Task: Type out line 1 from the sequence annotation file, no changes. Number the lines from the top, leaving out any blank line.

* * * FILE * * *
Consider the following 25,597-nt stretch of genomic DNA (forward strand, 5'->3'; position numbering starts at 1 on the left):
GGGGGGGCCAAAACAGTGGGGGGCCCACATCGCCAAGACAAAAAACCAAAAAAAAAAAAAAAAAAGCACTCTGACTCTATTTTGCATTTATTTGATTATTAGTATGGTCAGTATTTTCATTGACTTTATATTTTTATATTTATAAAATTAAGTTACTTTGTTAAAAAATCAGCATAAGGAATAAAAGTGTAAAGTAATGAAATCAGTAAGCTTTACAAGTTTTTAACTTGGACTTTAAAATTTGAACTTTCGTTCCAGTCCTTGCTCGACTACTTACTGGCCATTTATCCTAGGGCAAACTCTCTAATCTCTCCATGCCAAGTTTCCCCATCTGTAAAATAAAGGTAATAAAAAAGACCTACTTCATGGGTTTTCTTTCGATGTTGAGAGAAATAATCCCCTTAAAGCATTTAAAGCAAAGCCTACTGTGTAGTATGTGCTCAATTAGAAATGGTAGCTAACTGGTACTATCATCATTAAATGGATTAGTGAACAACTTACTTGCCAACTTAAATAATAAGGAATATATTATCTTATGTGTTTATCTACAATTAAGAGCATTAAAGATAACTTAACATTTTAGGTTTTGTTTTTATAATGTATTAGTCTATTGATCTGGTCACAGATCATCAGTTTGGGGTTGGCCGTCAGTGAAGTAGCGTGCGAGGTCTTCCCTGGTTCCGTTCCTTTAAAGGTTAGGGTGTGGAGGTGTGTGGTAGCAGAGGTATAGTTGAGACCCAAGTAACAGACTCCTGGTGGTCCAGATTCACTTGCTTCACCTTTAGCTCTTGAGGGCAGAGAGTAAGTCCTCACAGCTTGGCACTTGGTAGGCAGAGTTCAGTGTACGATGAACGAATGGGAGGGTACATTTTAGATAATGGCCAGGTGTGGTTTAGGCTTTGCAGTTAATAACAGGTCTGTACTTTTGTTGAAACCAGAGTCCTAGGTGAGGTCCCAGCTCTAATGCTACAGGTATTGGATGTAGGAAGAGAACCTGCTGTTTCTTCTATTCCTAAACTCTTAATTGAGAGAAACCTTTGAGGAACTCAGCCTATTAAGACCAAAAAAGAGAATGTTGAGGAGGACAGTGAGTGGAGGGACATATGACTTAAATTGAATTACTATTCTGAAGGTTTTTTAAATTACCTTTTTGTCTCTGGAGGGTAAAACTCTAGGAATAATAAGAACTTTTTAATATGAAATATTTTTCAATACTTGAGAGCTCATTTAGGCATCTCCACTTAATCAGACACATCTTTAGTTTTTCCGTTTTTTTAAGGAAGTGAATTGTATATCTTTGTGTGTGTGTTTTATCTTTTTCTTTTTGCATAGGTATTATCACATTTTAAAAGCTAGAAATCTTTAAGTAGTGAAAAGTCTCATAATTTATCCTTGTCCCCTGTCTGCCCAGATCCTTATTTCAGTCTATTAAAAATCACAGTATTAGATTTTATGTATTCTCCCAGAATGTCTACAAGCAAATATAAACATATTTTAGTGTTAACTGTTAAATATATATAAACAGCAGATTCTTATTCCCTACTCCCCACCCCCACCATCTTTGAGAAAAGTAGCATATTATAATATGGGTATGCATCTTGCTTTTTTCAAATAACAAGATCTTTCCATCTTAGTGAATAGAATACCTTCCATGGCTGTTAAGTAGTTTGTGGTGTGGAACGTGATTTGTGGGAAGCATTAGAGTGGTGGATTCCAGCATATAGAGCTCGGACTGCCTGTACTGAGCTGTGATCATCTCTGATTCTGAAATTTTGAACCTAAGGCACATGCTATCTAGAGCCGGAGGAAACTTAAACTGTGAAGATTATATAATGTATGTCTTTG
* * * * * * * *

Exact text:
Consider the following 25,597-nt stretch of genomic DNA (forward strand, 5'->3'; position numbering starts at 1 on the left):